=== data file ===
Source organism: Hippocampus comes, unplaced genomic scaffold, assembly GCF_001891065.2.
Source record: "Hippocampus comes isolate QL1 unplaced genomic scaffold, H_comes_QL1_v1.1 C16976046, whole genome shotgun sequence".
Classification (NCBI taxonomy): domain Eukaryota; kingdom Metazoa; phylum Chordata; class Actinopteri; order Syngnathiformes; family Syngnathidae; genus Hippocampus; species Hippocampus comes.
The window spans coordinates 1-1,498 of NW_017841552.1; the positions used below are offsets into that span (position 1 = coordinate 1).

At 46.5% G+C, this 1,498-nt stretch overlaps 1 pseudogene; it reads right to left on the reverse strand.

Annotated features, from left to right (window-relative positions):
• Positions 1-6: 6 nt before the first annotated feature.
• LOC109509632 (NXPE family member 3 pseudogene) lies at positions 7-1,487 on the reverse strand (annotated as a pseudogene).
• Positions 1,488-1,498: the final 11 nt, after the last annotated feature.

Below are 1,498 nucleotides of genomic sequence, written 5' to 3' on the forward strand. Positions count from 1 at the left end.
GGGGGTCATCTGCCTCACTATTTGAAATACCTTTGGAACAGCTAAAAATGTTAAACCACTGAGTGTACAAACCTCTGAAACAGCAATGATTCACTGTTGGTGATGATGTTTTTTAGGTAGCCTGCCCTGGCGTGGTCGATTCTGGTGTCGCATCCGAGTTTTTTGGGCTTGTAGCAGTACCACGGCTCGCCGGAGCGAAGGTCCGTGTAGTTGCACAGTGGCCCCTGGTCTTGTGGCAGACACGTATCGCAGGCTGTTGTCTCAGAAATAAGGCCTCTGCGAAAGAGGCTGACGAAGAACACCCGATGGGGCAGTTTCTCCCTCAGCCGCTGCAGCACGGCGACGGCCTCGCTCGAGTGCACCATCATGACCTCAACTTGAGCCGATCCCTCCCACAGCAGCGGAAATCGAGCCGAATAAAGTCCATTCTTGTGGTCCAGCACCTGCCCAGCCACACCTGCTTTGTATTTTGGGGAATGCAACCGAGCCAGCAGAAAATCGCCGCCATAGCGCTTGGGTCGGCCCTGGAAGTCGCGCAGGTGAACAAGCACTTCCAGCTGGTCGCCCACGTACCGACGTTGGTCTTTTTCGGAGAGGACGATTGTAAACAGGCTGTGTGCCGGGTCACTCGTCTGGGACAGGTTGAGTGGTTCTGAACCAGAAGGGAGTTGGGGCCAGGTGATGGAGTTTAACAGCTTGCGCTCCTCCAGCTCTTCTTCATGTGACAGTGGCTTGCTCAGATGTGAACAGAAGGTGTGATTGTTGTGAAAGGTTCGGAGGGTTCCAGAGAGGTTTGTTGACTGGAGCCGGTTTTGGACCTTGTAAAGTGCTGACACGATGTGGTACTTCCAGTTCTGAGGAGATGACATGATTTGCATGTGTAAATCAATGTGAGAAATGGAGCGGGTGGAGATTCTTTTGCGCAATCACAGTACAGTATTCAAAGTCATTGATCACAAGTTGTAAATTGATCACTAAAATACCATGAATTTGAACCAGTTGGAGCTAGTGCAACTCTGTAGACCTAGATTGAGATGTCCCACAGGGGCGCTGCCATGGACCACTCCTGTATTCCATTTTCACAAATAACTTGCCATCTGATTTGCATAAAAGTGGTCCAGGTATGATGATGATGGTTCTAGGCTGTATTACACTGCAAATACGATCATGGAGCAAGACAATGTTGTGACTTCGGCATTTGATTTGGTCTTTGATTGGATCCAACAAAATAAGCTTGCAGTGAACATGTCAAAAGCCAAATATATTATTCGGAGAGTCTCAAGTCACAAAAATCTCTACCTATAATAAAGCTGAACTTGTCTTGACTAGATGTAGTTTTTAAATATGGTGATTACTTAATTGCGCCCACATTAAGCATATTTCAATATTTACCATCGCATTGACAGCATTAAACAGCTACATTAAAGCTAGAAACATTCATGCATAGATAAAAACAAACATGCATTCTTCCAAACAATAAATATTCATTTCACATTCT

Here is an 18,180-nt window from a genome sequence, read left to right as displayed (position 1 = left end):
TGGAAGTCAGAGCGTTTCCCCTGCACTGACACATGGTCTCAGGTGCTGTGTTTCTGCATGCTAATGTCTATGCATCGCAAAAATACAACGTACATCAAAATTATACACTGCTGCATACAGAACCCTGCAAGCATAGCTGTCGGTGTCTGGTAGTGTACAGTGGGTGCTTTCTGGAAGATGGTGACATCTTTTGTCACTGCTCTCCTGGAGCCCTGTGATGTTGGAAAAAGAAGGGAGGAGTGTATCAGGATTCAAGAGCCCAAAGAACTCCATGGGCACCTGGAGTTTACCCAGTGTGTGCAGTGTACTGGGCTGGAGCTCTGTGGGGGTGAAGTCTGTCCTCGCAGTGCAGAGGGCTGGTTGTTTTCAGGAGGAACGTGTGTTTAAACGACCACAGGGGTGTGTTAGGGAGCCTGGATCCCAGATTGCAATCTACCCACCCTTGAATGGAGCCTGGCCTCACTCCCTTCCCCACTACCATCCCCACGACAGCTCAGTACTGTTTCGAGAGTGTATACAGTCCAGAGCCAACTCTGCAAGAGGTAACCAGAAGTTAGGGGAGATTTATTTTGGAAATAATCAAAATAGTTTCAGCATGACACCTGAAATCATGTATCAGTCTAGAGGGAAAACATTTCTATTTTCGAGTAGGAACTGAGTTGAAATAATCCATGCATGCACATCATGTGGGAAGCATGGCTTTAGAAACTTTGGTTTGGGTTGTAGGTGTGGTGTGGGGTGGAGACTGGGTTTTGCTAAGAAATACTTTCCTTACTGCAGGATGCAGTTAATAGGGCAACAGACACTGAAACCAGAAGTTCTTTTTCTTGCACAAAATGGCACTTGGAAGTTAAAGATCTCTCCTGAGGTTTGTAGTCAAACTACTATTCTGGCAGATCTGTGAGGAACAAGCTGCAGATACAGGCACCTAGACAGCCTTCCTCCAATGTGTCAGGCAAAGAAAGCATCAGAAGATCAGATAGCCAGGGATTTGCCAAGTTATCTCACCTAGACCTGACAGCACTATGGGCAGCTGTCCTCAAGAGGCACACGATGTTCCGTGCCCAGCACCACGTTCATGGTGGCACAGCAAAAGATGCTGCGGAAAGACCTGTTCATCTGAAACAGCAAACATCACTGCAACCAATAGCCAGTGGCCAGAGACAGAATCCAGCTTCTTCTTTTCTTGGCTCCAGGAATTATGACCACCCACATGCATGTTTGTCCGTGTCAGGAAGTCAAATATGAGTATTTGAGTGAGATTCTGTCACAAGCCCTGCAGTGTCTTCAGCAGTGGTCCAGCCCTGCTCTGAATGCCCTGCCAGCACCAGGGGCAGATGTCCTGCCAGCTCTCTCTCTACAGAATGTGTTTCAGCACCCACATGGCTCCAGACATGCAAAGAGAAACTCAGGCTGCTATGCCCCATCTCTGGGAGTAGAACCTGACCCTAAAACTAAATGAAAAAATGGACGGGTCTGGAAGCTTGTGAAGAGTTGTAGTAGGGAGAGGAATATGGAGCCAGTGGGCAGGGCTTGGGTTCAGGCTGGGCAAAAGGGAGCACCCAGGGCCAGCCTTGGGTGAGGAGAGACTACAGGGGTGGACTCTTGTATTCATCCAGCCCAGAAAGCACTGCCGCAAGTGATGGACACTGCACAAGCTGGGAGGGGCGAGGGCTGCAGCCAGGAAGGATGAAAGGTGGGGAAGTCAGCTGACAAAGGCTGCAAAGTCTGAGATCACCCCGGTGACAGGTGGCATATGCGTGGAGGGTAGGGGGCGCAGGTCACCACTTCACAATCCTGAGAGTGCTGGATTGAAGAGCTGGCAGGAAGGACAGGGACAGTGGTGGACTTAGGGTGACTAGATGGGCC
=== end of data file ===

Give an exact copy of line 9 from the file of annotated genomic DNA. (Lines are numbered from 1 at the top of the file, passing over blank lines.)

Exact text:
• Positions 1,488-1,498: the final 11 nt, after the last annotated feature.